Eysenck adults memories easily affected by misleading information ensure they're not exposed to any
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Police reconstructions
Have to be exact or may lead to misleading information Rice and Haralambos
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Rice and Haralambos bus driver better recall
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Orne et al hypnosis has no evidence it aids memory recall
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Putnam ps more susceptible to misleading information when hypnotised
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encourage people to concentrate and attend to information
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Verbal Mnemonics
Rhymes, Acronyms, Acrostics and chunking
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Visual Mnemonics
Method of Loci, Mind maps, Keyword method
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How Mnemonics work
Make associations and organise data, process of association is accelerated
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Memory is better the more that retrieval context is like encoding context
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Geiselman et al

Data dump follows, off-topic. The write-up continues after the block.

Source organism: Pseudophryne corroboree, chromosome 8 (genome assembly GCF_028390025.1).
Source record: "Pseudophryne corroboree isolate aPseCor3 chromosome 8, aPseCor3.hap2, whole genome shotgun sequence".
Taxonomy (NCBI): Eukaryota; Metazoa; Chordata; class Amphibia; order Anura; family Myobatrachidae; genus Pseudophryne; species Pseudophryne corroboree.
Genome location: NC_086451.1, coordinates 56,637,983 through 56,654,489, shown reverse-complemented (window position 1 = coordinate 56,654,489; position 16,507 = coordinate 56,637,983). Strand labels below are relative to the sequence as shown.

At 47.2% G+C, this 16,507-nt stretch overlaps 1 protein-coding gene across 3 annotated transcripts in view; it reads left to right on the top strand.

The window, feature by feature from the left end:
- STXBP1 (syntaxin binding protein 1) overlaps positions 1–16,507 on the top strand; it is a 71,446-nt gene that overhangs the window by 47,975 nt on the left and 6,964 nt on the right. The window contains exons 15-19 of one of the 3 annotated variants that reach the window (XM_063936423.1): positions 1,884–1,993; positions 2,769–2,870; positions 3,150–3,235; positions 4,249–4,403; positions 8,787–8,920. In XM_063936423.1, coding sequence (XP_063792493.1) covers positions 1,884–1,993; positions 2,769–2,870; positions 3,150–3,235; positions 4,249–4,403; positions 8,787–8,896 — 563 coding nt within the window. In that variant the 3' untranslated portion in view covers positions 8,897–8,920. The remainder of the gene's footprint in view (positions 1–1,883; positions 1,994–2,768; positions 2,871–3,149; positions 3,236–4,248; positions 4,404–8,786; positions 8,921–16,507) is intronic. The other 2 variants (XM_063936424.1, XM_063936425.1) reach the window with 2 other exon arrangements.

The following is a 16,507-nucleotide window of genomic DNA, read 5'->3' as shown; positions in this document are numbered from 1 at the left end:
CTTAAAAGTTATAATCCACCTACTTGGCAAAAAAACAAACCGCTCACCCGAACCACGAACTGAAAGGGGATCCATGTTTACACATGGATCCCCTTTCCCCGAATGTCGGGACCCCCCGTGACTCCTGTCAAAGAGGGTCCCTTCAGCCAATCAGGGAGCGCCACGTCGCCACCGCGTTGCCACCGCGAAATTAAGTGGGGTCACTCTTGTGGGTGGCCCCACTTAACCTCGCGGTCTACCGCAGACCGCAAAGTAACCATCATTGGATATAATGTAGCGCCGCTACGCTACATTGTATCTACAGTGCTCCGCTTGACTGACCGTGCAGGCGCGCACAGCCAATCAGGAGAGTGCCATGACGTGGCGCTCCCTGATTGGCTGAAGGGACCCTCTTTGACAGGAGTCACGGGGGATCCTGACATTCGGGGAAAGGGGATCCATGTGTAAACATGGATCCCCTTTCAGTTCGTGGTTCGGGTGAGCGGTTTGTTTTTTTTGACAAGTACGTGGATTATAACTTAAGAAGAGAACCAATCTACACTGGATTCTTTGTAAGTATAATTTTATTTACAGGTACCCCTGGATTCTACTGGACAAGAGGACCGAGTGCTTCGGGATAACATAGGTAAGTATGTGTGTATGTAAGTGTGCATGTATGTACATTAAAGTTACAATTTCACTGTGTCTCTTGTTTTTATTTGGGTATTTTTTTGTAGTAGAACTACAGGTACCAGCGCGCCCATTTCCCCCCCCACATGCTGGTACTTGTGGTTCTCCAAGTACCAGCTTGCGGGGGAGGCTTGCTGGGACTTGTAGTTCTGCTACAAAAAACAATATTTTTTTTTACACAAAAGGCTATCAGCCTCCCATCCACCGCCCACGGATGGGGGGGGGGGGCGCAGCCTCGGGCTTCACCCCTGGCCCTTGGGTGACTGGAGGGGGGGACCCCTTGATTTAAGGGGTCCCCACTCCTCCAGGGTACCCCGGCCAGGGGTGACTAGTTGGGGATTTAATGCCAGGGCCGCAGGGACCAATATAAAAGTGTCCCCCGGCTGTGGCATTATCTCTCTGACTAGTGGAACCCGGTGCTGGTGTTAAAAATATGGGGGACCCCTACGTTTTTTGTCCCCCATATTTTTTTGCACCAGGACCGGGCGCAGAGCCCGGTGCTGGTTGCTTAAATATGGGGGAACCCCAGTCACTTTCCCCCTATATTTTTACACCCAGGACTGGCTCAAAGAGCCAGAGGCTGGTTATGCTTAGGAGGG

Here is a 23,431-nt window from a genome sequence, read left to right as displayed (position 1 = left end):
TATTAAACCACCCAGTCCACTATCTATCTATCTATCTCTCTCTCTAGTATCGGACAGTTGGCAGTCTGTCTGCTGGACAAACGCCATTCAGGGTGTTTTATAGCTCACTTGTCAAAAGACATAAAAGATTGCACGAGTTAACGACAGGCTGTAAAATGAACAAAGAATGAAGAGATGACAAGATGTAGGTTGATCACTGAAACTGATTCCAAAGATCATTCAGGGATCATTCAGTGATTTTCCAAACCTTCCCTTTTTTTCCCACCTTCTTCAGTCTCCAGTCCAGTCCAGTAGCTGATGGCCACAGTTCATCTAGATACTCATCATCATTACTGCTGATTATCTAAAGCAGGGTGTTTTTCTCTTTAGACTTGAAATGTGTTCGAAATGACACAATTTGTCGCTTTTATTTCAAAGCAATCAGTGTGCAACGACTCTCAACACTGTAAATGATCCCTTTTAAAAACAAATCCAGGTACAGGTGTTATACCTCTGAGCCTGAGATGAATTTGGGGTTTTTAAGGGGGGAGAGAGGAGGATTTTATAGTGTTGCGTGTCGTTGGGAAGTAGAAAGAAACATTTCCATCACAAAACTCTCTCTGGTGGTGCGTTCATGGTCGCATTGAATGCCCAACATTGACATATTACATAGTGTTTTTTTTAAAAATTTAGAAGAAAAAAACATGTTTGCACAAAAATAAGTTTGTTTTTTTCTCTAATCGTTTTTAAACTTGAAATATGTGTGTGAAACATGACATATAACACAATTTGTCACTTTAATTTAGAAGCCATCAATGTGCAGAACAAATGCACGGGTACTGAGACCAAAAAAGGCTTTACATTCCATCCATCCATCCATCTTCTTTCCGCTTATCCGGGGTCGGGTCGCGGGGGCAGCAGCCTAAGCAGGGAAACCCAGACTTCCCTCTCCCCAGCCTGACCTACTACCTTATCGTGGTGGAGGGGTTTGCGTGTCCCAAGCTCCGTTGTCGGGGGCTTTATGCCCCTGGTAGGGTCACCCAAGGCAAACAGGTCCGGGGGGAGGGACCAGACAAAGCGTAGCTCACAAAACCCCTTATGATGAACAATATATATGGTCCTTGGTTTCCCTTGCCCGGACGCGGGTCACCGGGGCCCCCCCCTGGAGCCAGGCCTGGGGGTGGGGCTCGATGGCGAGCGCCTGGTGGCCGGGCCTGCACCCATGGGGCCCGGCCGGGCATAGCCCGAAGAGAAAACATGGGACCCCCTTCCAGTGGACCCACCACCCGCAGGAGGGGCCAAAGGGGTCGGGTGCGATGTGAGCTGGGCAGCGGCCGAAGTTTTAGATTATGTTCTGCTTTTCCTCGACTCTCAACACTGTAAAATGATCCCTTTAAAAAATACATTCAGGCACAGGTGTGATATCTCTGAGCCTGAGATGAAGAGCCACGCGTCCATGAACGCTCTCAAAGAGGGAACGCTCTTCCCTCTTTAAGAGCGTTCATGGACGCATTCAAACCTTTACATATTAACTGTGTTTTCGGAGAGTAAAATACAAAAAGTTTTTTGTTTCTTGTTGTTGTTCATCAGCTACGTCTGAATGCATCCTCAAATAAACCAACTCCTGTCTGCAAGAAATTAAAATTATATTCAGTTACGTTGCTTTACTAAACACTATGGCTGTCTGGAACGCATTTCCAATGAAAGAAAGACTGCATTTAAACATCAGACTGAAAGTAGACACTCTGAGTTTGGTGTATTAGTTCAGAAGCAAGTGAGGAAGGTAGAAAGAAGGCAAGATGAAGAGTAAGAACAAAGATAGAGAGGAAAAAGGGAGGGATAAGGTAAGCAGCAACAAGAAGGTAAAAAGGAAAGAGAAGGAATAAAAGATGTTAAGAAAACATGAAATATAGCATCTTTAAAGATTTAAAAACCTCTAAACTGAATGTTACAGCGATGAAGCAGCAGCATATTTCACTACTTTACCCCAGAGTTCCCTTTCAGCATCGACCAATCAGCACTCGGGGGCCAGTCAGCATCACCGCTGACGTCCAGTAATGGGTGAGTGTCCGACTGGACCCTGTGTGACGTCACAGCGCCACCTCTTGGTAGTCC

Ps imagined someone reading them a list of words half male and half female, ps then read lists of words and had to say which one they recognised if person reading matched gender of imagined person recall was better
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Retrieval more accurate when tested in same room with same examiner
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Godden and Baddeley
Learned words on land or underwater and memory was better with same context
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Jerabek et al
Imagining encoding environment aids recall
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Goodwin et al
Information encoded when drunk more likely remembered when drunk
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Recall improved when mood at encoding matches mood at recall stronger for positive moods rather than negative.
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Card 2


STM Capacity-Jacobs


STM capacity 9.3 items using lists of digits and digit span technique

Card 3


STM Capacity-Miller


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Card 4


STM Capacity-Simon


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Card 5


STM Capacity-Conrad